Start this exercise with the kettlebell on the floor in front of you. Step with your right foot so that it is on the outer side of the weight. Then, dig the ball of your left foot into the ground behind you and bend your hips until your torso is at a 45-degree angle from the floor.

Kettlebell One Arm Row

Next you will want to rest your right elbow against your right thigh. This will help give you support while you reach for the kettlebell with your left hand. Keep your shoulders straight as you lift the kettlebell to waist height.

Kettlebell One-Arm Press – 5 Reps Each Arm

Start this exercise by standing straight while holding the kettlebell by the handle at shoulder level. Plant your feet into the floor as if you were preparing to be pushed by someone. Breathe in deep and engage your abs and your glutes. Push the weight up and over your head until your arm is completely straight. Your chin should be tucked back so that the weight doesn’t hit you as you’re lifting.

Note: If you aren’t able to get your arm completely straight when lifting the kettlebell upward, just raise the weight until your elbow has formed a 90-degree angle and hold it there for a couple seconds.

As you’re lowing the kettlebell, don’t just let it drop. Slowly lower it as if you were lowering yourself from a pullup. You will want to complete your reps for one arm before moving on to the next.

Kettlebell Chest-Loaded Swing – 15 Reps

Start by standing with your feet hip-width apart while holding the kettlebell by the horns. Pull the bell of the kettlebell into your lower sternum and open your chest. Look at a spot about 12 feet in front of you and take a deep breath. Bend your hips back with your tailbone pointed up slightly. When you feel a stretching in your hamstrings, extend your hips, tuck your tailbone under and squeeze your glutes as you lock out.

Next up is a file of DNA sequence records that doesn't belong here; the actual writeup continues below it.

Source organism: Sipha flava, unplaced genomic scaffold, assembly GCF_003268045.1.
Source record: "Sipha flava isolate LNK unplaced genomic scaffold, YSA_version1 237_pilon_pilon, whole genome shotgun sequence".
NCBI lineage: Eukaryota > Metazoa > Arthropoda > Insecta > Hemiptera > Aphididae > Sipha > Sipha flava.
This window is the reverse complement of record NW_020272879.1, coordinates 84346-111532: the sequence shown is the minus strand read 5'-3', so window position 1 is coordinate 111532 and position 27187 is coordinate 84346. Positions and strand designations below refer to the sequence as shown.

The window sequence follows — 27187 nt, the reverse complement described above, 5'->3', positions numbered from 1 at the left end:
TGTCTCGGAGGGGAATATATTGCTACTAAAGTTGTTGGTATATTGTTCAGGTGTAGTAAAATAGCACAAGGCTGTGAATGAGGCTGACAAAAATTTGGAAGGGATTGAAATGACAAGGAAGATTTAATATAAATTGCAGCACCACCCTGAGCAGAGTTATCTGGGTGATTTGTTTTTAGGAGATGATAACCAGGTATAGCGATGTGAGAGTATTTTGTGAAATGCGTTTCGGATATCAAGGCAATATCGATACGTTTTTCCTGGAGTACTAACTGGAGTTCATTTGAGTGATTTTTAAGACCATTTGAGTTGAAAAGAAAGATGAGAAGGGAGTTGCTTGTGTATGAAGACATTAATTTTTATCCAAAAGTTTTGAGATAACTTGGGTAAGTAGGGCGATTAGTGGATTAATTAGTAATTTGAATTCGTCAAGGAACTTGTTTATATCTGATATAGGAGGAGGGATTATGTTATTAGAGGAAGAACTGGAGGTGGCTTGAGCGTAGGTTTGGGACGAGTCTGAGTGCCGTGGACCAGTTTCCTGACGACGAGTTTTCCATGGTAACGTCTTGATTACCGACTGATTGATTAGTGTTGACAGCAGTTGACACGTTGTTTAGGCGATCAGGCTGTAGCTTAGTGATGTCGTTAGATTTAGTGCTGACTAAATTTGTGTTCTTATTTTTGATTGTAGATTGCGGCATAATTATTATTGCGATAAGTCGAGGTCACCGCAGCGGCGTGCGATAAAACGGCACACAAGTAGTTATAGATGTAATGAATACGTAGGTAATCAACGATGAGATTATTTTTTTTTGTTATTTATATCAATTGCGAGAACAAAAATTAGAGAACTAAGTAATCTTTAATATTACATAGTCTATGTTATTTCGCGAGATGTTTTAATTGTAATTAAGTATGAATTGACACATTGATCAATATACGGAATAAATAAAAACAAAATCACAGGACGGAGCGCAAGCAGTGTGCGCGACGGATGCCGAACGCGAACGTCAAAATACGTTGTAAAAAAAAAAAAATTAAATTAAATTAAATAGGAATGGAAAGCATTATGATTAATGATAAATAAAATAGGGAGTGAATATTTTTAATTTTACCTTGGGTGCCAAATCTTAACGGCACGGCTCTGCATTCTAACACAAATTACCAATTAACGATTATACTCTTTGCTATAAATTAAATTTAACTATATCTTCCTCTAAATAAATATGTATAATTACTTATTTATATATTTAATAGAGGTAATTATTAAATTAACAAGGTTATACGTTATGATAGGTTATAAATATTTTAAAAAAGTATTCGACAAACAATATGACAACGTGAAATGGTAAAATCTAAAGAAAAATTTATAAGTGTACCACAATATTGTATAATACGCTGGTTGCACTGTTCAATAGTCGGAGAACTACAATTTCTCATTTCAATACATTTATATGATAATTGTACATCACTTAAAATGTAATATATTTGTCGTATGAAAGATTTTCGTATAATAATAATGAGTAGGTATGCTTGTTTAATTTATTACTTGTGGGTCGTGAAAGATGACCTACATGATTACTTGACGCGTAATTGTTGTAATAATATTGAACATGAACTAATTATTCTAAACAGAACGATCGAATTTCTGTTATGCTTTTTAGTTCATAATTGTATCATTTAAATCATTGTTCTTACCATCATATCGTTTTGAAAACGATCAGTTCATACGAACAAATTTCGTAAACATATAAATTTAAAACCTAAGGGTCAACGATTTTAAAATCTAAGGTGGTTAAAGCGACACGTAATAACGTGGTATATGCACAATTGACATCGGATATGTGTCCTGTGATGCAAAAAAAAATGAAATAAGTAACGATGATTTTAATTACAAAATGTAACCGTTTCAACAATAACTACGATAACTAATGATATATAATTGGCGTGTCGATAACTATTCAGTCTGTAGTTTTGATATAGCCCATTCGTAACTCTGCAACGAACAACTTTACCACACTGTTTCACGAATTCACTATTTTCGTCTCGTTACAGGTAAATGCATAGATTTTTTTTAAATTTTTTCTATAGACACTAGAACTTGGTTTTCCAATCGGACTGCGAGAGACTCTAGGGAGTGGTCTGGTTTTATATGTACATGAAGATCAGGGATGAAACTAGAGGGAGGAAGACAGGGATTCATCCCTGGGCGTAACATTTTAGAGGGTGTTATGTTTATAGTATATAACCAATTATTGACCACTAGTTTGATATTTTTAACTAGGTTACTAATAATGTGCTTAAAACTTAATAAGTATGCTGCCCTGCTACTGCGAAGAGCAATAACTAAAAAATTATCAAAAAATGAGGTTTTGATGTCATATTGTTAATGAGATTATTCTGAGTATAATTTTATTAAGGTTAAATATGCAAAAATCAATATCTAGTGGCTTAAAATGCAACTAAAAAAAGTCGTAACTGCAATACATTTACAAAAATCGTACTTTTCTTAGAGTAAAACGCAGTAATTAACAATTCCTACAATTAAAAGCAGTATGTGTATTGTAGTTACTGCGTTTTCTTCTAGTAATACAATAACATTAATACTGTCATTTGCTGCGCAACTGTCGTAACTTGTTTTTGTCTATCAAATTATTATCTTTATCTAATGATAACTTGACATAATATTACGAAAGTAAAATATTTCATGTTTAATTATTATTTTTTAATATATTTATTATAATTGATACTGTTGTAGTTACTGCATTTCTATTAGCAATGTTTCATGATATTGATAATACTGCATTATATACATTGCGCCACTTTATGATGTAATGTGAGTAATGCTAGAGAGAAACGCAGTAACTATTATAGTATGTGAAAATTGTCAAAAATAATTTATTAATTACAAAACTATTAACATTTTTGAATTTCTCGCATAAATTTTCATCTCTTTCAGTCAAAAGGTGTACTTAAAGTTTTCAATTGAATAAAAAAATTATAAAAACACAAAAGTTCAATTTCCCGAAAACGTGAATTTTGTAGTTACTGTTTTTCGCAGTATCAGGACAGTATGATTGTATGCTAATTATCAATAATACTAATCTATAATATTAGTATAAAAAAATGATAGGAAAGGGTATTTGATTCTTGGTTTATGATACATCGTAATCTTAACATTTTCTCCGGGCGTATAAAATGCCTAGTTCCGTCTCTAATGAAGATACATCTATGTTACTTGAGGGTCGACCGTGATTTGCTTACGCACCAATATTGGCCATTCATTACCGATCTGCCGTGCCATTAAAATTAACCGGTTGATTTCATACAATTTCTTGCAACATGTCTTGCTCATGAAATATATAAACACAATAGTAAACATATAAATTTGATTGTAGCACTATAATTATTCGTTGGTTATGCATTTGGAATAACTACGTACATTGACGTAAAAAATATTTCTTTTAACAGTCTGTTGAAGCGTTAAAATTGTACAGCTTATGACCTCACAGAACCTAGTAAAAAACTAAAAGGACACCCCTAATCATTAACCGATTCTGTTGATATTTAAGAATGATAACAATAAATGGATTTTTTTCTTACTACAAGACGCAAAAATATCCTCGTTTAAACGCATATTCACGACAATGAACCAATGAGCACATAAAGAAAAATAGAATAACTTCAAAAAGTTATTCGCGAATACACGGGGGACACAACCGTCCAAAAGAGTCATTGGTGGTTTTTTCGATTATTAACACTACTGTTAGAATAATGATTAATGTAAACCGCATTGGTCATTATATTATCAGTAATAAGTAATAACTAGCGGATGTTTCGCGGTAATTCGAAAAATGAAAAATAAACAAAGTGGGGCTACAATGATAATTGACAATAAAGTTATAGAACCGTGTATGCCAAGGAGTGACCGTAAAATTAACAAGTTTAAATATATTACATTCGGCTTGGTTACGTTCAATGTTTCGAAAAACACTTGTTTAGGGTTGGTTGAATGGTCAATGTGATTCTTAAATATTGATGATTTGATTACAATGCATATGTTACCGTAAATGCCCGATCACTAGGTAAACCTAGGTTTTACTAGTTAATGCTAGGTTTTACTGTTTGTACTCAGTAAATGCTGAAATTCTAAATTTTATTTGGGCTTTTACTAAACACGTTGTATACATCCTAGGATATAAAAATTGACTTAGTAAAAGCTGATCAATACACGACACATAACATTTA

Kettlebell Shoulder Halo – 8 Reps Each Direction

Stand with your feet shoulder width apart and hold the kettlebell by the horns, with the bell facing upward. Plant your feet into the ground and start moving the kettlebell around your head. Don’t twist your torso while doing this and be sure to go slowly so that you don’t knock yourself in the head!

Kettlebell Hip Halo – 8 Reps Each Direction

Following the same posture as the shoulder halo, except hold the kettlebell at arm’s length and move it around your hips, switching from one hand to the next. Once you’ve done 8 reps with one arm, switch directions and do 8 reps with the other.

Kettlebell Around the Leg Pass – 5 Reps Each Direction

Starting from the hip halo stance, extend your hips back slightly so that you’re at a 45-degree angle. Move the weight around each leg while keeping your core engaged. Perform this exercise 5 times in each direction around each leg.

Kettlebell Around the Leg Pass

Final Thoughts

Kettlebell circuit training is a low-impact workout routine where you can get into shape without costly gym memberships or expensive workout gear. You can do this routine twice a day, 3 or 4 times a week and in time, you’ll see incredible results.

Leave us a comment below and tell us what you look for when choosing a new workout routine. We’d love to hear from you!